Truth and lives: beneath our skin
Uniformity is not nature's way; diversity is nature's way.
In the United States, weight loss is a $61 billion dollar industry, with a 95% failure rate (Brown, 2015). Globally, consumers annually spend $586 billion dollars on weight loss products, programs and procedures. Those who manage to lose weight put it back on, plus some within 3 to 5 years (Crowe, 2014), contributing to the ever growing number of men, women and children with eating disorders and body image concerns. Consumers who fail to lose weight or keep it off are often viewed as failures and encouraged to reengage in the same fruitless practices and behaviors again. There’s a lot of money at stake in treating these errant bodies with researchers and doctors often receiving financial support from sponsors in related industries and many individuals are invested in their own thin privilege because they’ve worked so hard to earn it (Brown, 2015). Media and popular culture also contribute in major ways to the belief that there is only one right way to have a body, straying from the critical importance of biodiversity to our sustained existence. If we take lessons from the natural world, we can see that biodiversity is necessary for sustaining life (McShea & Brandon, 2010). Why then are we so challenged by the concept that body diversity in humans is also necessary for sustaining life on our planet (Zoltan, 2016)?
Bodies perceived as “different” or “wrong,” get treated differently. In many cases, individuals who fall within this “different” paradigm, experience discrimination in their workplace, in health care, in education, and where ever else they dare to live their lives in such a body. Bodies that are deemed as “right,” most often white, thin and able bodies, are privileged in a society that puts high value on the mythical construct of beauty (Wolf, 1991). The “othering” of bodies outside those deemed as acceptable in our society impacts ALL people, regardless of size, shape, gender, sexuality, race, and dis/ability. For years, I’ve examined my own experiences of body oppression and expression living in a large body from an autoethnography approach sharing my insights through blogging, published articles, stories and presentations.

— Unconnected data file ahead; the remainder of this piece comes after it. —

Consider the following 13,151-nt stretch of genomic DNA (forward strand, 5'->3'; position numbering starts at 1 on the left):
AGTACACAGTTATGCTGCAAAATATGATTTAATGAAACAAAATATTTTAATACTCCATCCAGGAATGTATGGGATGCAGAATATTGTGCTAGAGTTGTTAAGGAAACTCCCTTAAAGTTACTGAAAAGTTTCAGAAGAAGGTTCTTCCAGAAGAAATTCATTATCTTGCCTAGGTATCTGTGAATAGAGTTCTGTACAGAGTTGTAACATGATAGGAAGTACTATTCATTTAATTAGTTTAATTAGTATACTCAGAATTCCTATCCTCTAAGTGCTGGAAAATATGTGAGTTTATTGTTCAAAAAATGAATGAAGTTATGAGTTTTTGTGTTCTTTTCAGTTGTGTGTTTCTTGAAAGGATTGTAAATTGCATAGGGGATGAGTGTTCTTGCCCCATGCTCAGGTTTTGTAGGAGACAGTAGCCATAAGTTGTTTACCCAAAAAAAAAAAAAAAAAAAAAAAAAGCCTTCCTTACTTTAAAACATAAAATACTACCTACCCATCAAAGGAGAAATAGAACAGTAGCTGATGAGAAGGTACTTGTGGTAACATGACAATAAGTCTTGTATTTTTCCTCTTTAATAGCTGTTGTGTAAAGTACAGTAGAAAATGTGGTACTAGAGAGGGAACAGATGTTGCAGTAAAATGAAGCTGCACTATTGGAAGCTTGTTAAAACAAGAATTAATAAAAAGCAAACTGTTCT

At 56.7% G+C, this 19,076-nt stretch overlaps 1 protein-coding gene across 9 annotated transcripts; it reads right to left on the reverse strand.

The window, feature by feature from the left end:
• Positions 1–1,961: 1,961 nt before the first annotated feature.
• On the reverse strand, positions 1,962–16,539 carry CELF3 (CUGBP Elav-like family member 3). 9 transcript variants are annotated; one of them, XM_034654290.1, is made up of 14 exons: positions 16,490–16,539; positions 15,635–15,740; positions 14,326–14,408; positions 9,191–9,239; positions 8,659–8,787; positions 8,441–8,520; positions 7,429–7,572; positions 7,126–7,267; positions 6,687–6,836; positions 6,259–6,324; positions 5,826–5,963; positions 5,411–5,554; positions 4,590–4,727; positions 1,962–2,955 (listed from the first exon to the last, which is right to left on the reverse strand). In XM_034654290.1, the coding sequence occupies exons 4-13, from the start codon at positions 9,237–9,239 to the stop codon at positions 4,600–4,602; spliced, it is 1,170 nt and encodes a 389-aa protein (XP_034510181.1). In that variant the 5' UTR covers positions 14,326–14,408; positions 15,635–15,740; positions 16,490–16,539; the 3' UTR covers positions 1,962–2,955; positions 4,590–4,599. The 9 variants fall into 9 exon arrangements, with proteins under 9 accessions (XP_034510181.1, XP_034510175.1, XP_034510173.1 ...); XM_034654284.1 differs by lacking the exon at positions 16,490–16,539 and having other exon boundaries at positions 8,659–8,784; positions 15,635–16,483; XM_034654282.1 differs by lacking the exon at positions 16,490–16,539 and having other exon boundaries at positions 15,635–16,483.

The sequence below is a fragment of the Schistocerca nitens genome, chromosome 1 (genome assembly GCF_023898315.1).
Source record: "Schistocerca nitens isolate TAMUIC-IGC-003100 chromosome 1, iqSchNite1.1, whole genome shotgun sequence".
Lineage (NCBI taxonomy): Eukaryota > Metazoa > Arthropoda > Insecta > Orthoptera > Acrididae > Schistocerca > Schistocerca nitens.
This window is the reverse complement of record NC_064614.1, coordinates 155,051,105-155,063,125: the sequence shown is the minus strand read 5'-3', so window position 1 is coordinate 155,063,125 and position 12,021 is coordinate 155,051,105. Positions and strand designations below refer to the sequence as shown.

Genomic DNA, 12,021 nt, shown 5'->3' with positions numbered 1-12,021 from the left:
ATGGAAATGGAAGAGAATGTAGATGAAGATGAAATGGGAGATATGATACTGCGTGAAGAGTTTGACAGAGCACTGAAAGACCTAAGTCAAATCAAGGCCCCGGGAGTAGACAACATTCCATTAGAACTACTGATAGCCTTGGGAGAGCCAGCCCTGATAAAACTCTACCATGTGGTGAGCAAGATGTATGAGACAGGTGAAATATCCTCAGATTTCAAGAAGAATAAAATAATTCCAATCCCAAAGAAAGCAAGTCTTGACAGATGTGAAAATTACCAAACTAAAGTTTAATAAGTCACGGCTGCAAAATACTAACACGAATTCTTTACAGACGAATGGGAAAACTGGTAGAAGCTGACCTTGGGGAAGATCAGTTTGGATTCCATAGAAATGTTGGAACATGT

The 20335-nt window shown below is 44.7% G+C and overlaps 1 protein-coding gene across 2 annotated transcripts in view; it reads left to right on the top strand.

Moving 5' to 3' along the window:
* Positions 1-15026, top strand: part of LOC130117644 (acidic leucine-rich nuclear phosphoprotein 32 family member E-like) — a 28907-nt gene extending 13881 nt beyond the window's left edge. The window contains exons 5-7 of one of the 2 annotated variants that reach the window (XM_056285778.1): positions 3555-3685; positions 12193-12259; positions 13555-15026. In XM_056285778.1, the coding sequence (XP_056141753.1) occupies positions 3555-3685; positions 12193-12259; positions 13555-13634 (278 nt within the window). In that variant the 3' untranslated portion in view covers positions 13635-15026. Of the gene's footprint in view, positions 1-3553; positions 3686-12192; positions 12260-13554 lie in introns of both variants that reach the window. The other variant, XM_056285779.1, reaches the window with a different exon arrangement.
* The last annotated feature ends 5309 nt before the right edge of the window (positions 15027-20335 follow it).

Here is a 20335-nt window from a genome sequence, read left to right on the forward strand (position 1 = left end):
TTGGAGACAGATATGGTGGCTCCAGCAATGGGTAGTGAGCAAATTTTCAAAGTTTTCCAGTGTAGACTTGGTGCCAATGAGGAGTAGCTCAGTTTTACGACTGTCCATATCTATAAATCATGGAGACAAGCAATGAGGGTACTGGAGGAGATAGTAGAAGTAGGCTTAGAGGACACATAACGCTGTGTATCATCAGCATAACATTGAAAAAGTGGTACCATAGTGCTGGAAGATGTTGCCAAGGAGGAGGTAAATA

Beyond the predictable media outlets of film, television, magazines, literature, and music which prioritize “right” or “acceptable” body types, many individuals with different body expressions have taken to social media and blogs to celebrate their own individuality and the diversity of others. Topics range from fashion trends and new beauty concepts to ways to live in a “different” body and tips to combat the many ways bodies are subjectively criticized in our society (Petronzio, 2015). Often, photographs, both personal and professional play a huge role in people sharing their own expressions of body diversity (Jones, n.d.). Hashtags that help connect and drive momentum in this arena include #effyourbeautystandards #selfiesforselflove #bigandblunt #radicalbodylove #adipositivity #loveyourselfie and #bodylove4all.
Though there is an emerging diversity amongst those both participating and vocally visible in this movement, the voices of marginalized bodies are often over shadowed by those with more privilege or go unheard by broader audiences. The impetus for this project is to allow for a means of sharing the stories of how individuals live and thrive (or not) in their diverse bodies with the goal of giving opportunity for the voices that may not currently be “heard” to be shared with a wide audience in a format that is aimed at providing a point of connection that engages others on the surface, where difference exist; lifts ideas of how body diversity is perceived in to a new light and exposes where change is needed; while supporting participants to speak for themselves providing
points of impact for change within themselves,
their relationships, and their community.
Through this project, I want to connect with individuals living in marginalized bodies and build relationships that allow for the sharing of stories of how they live and thrive (or not) in their bodies. With participant’s permission, I plan to record their stories for use in digital storytelling and visual art adaptation (2D – drawings, paintings and 3D – sculpture, found art collage, dioramas, etc), which will be shared with a broad audience. These stories may include the stories we tell ourselves about our bodies, the stories others tell us about our bodies and the stories we know about our bodies. The goal of this capture and release process is to provide for individual voices to share their stories in a way that exposes where change is needed for a paradigm shift that will allow for the acceptance of diversity in all bodies and strengthen our connections as human beings.